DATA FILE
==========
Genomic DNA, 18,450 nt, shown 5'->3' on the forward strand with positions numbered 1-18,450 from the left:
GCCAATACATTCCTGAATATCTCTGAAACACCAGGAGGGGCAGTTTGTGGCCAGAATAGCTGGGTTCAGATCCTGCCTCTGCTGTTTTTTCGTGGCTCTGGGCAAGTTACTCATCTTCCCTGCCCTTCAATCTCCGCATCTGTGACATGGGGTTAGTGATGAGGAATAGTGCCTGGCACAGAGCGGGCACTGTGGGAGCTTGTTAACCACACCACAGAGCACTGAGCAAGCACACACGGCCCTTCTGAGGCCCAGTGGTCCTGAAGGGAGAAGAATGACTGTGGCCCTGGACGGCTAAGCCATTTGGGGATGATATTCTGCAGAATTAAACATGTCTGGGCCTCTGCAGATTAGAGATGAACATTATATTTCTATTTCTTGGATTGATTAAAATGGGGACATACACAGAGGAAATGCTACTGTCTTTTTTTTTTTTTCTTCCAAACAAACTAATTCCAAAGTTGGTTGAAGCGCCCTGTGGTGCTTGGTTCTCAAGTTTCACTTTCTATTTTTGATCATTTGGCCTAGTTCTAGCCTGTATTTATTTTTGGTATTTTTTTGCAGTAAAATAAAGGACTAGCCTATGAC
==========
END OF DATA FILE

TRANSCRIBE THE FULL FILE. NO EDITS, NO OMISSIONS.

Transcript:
Genomic DNA, 18,450 nt, shown 5'->3' on the forward strand with positions numbered 1-18,450 from the left:
GCCAATACATTCCTGAATATCTCTGAAACACCAGGAGGGGCAGTTTGTGGCCAGAATAGCTGGGTTCAGATCCTGCCTCTGCTGTTTTTTCGTGGCTCTGGGCAAGTTACTCATCTTCCCTGCCCTTCAATCTCCGCATCTGTGACATGGGGTTAGTGATGAGGAATAGTGCCTGGCACAGAGCGGGCACTGTGGGAGCTTGTTAACCACACCACAGAGCACTGAGCAAGCACACACGGCCCTTCTGAGGCCCAGTGGTCCTGAAGGGAGAAGAATGACTGTGGCCCTGGACGGCTAAGCCATTTGGGGATGATATTCTGCAGAATTAAACATGTCTGGGCCTCTGCAGATTAGAGATGAACATTATATTTCTATTTCTTGGATTGATTAAAATGGGGACATACACAGAGGAAATGCTACTGTCTTTTTTTTTTTTTCTTCCAAACAAACTAATTCCAAAGTTGGTTGAAGCGCCCTGTGGTGCTTGGTTCTCAAGTTTCACTTTCTATTTTTGATCATTTGGCCTAGTTCTAGCCTGTATTTATTTTTGGTATTTTTTTGCAGTAAAATAAAGGACTAGCCTATGAC